Recently, a graph showing a single red line that charts sea surface temperatures in the North Atlantic Ocean went viral due to its startling display of unprecedented warming. The warming is nearly 2 degrees (1.09 Celsius) above the mean dating back to 1982, the earliest year with comparable data. Researchers are concerned about the huge surge in temperature which is occurring alongside other climate woes including record-shattering wildfires in Canada, rapidly declining sea ice in Antarctica and unusually warm temperatures in many parts of the world.
Eliot Jacobson, a retired mathematics professor, created the graph using data from the National Oceanic and Atmospheric Administration. The ocean temperatures are so anomalously high that he had to “increase the upper bound on the y-axis.” Jacobson said, “I’ve been doing this for a long time, but this one was like, ‘Oh my God, look at this,’ What is going on here?”.
There are several factors that may be contributing to the off-the-charts warming, which is occurring alongside other climate woes including record-shattering wildfires in Canada, rapidly declining sea ice in Antarctica, and unusually warm temperatures in many parts of the world, not including Southern California. Daniel Swain, a climate scientist at UCLA, said underlying everything is human-caused climate change. However, atop that are a handful of other potential factors, including the early arrival of El Niño, the recent eruption of the Hunga Tonga volcano, new regulations around sulfur aerosol emissions, or even a dearth of Saharan dust.
The North Atlantic is experiencing record-shatteringly warm temperatures right now. Gregory Johnson, an oceanographer at NOAA’s Pacific Marine Environmental Laboratory, said nearly all of the Atlantic basin is experiencing anomalous warmth, including the Irminger Sea southeast of Greenland, the western Mediterranean Sea, and the tropics “all the way from Africa to at least the Caribbean.” He also said, “We are definitely in record territory.” Furthermore, global sea surface temperatures are also climbing to new highs, NOAA data show.
Warming events in the ocean can have considerable consequences, including triggering algal blooms, bleaching coral, and negatively affecting fisheries and other ecosystems, Johnson said. Marine heat waves can also provide more energy for tropical cyclones and more moisture for atmospheric rivers and flooding events. A warmer ocean tends to expand, which can lead to sea level rise, along with melting ice sheets.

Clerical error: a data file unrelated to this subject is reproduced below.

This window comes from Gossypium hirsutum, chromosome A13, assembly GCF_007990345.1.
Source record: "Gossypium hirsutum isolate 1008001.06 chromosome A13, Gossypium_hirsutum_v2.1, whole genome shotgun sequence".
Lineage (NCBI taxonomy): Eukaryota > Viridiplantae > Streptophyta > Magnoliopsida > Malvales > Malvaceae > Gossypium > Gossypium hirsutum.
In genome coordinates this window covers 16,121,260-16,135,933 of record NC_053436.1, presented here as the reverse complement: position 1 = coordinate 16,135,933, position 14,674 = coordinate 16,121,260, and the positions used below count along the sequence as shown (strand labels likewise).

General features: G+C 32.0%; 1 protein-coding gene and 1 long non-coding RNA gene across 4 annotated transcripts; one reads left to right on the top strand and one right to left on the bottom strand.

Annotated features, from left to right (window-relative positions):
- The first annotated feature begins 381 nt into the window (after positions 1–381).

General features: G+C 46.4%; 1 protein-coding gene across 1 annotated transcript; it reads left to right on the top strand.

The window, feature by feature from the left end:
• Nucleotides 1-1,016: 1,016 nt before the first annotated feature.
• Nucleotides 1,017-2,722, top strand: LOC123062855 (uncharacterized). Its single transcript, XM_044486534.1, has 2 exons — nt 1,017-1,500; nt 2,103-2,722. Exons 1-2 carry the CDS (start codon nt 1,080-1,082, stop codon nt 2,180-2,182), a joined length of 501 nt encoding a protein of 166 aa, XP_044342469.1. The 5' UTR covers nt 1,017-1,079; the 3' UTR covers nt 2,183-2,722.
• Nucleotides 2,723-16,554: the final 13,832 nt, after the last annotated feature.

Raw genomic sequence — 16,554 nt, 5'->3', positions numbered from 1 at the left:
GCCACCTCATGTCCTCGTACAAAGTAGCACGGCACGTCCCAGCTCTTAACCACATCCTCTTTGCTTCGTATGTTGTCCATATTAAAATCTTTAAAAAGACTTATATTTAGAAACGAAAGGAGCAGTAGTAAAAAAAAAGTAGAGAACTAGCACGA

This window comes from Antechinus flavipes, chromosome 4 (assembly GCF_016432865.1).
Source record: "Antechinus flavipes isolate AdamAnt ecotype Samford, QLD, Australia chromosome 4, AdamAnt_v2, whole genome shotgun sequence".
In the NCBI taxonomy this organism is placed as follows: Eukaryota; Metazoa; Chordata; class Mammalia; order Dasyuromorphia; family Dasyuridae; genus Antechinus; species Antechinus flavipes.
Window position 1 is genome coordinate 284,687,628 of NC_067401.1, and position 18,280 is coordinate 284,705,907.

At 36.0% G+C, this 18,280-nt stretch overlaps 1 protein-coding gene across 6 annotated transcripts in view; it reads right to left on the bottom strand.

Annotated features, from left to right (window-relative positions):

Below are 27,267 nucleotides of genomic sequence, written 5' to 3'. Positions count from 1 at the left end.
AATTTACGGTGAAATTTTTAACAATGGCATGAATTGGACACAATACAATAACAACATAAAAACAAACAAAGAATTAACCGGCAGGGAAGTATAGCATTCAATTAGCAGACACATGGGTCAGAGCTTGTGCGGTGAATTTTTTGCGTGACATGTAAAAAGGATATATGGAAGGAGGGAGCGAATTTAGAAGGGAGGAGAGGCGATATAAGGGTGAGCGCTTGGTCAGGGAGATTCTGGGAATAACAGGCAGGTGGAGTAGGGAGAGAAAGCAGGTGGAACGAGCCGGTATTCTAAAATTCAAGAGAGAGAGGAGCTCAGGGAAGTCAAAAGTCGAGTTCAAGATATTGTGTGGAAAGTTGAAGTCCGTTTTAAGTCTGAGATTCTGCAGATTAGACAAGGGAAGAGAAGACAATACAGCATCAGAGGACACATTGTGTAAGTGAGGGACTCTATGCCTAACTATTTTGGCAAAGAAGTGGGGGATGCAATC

The recent arrival of El Niño, a climate pattern in the tropical Pacific and a major driver of weather patterns across the world, could be partially to blame, Johnson and others said. While its counterpart, La Niña, brought cooler water to the ocean’s surface, El Niño is generally linked to warmer global temperatures and often results in warmer oceans. The NOAA recently said there is an 84% chance that the developing El Niño will be of moderate strength, and a 56% chance it will become a strong event at its peak later this year.
Meanwhile, the World Meteorological Organization predicts that at least one of the next five years—and the five-year period as a whole—will be the Earth’s warmest on record due to global warming and El Niño. But El Niño doesn’t entirely explain the sudden escalation in ocean temperatures. Another potential factor may be the recent eruption of an undersea volcano in Tonga, said Swain.
The volcano, Hunga Tonga-Hunga Ha’apai, erupted beneath the ocean in January 2022 and shot record-breaking amounts of water vapor all the way up to the stratosphere. And because water vapor acts as a heat-trapping greenhouse gas, researchers said the eruption could result in more planetary warming.
A major change in regulations around the sulfur content of shipping fuels could also be behind the warming spike, according to both Swain and Jacobson. The regulations, ordered by the International Maritime Organization in 2020, reduced the upper limit of sulfur in fuels from 3.5% to 0.5% in an effort to achieve cleaner air in ports and coastal areas.
However, the change may have had an unexpected consequence because sulfate aerosols can reflect sunlight away from the earth, “effectively dimming the planet’s surface,” Jacobson wrote in a post on his website. “By cleaning up shipping fuels, massive regions of the world’s oceans that were protected from heating by shipping sulfate aerosols are now experiencing rapid warming,” he said, including many of the main shipping routes where the warming is happening.
Michael Mann, a professor of earth and environmental science at the University of Pennsylvania, said while sulfate aerosols can influence the North Atlantic, he did not believe that the recent regulatory change is behind the current temperature spike. Instead, he said, a lack of Saharan dust—possibly linked to weakened trade winds from the burgeoning El Niño—could be impacting temperatures on short timescales. The dust normally has a cooling impact on the area, and the lack of dust “probably does help to explain the observed anomaly.”
The conditions aren’t “completely out of left field” based on global warming trends. “The long-term trend is not going to stop, and we are stair-stepping up our way to much warmer oceans and a much warmer climate, and there still hasn’t been a great deal of momentum away from that,” Swain said. “We’re still moving in a pretty alarming direction, overall, when it comes to warming.”